Friday, March 20, 2009

TD Bank to Expand Wealth Management Operations in the US

  
Dow Jones Newswires, Evelyn Juan, 20 March 2009

Toronto-Dominion Bank isn't only expanding its retail-banking and discount-brokerage operations in the U.S. The Canadian bank is also setting its sight on bolstering its wealth-management footprint there.

TD Wealth Management is planning to open a standalone private-client services unit in New York and Philadelphia early next year to expand its operations for serving affluent clients in the U.S, said Bill Hatanaka, head of TD Wealth Management.

The move underscores the bank's plan to capitalize on cross-selling investment products to TD's growing number of retail-banking customers, following TD's acquisition Commerce Bancorp Inc. last year and of Banknorth before that.

"We are working now to establish our wealth-management strategy with our U.S. personal and commercial bank," Hatanaka said. "We think we'll resonate well with our retail partners in the U.S...we can take the retail-bank-branch continuum and move it to the basic investing continuum."

TD has about 150 financial advisers in the U.S. who are spread across its retail bank branches, or in standalone trust offices, or trust and investment offices throughout the eastern U.S.

Out of TD Wealth Management's C$170 billion in assets under management as of end of January, the U.S. accounts for just C$8 billion, or roughly 4% of the retail brokerage unit's total AUM pie.

"We're in a very early stage of setting up wealth-management capability in the U.S.," Hatanaka said. "The mandate is not to grow the number of financial advisers in the U.S. this year, but to make sure that we set up our initial infrastructure for the U.S. model."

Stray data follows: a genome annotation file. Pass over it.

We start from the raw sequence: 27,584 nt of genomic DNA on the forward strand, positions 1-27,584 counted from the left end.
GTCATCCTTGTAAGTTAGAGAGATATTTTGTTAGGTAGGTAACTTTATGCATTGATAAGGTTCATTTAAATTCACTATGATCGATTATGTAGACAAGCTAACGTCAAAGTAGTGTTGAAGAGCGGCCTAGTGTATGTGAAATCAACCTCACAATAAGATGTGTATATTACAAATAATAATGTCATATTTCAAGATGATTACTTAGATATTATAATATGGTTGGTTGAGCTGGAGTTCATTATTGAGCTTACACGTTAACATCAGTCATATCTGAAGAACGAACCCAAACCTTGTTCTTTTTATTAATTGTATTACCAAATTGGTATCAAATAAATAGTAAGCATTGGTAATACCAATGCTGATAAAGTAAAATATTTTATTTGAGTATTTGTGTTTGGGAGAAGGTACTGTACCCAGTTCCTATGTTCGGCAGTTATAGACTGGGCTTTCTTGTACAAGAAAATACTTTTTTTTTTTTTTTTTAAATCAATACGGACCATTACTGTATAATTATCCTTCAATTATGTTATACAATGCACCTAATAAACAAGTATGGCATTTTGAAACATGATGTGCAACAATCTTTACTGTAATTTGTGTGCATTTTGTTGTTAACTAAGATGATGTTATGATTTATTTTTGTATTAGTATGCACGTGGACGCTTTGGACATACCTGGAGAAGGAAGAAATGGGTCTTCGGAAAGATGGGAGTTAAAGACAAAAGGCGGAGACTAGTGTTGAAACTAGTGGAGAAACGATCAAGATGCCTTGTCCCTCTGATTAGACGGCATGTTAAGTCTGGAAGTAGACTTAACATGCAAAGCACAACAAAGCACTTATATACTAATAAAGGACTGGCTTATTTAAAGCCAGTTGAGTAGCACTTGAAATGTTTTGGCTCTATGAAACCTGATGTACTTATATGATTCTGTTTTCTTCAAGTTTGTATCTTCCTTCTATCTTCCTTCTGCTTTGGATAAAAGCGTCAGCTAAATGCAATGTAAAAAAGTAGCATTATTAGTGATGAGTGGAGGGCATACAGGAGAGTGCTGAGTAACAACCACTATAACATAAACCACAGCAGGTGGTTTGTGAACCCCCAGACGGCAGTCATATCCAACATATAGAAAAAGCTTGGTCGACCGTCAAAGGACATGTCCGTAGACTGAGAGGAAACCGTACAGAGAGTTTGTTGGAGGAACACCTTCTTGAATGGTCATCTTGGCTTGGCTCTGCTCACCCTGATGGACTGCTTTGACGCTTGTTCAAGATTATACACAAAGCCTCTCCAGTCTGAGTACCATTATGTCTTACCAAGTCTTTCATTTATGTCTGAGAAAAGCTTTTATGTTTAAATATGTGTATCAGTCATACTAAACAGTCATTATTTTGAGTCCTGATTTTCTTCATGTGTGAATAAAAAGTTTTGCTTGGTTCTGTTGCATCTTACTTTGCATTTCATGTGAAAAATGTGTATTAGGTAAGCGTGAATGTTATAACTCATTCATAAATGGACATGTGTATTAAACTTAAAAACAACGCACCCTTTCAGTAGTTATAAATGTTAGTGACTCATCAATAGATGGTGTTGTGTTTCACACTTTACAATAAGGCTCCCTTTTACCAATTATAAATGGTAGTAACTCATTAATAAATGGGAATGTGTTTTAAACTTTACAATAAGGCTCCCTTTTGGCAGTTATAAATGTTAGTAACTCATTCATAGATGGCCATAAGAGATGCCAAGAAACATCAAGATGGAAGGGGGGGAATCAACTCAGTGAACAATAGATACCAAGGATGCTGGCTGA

TD's strategy to link wealth management with retail-banking operations isn't a foreign concept to the Canadian bank. The firm's wealth management's lifeblood has long been tied to its retail-banking operations in Canada, where bankers and advisers have historically been housed under one roof to facilitate cross referral of business. "Every time a retail branch is being built, quite often we put a financial planner in there," Hatanaka said.

In Canada, TD has 650 financial planners who serve mass affluent customers (those with around less than C$500,000 in assets to invest). The wealth-management arm also has 700 investment advisers who cater to affluent and so-called high-net-worth customers (around C$500,000 to C$10 million in assets to invest), and 350 investment counselors or portfolio managers, and other employees who work in its private-client-services unit that caters to ultra-high-net-worth clients (around C$10 million and up in assets).

Average production per investment adviser in TD Wealth management stands at C$700,000, and assets under administration per investment adviser average about C$75 million. Assets under management stood at C$170 billion, and total assets under administration stood at C$163 billion as of end of January at TD Wealth Management.

While TD has found success in capturing clients who are mostly in the process of accumulating wealth, the next focus will be targeting retirees who are leaning towards wealth preservation and transition in Canada and in the U.S. "The preservation and transition zone will be even more important as we go forward in the future," Hatanaka said. "A lot of our resources are being applied in those areas."

In Canada, TD has private-client-services offices that offer trust and estate services, and other type of products and services that are geared more towards wealth preservation and transfer.

TD has also started to create standalone offices for some senior financial planners from the retail bank branches, depending on their years of service, book size and number of clients. "This makes way in the retail branch for a financial planner with a developing book who can better take advantage of the referral system," Hatanaka said.

In terms of recruiting, TD plans to hire 80 net new advisers in Canada, 40 of whom will be investment advisers catering to the affluent and high-net-worth market, while the rest will be financial planners and rookies. In the U.S., TD plans to add 20 advisers for its private-client-services group this year. TD has 15,000 global high-net-worth clients, but wouldn't disclose the total number of clients.

"We have fewer investment advisers," Hatanaka said. "But we're the fastest-growing investment-advisory business in Canada over the last four years."
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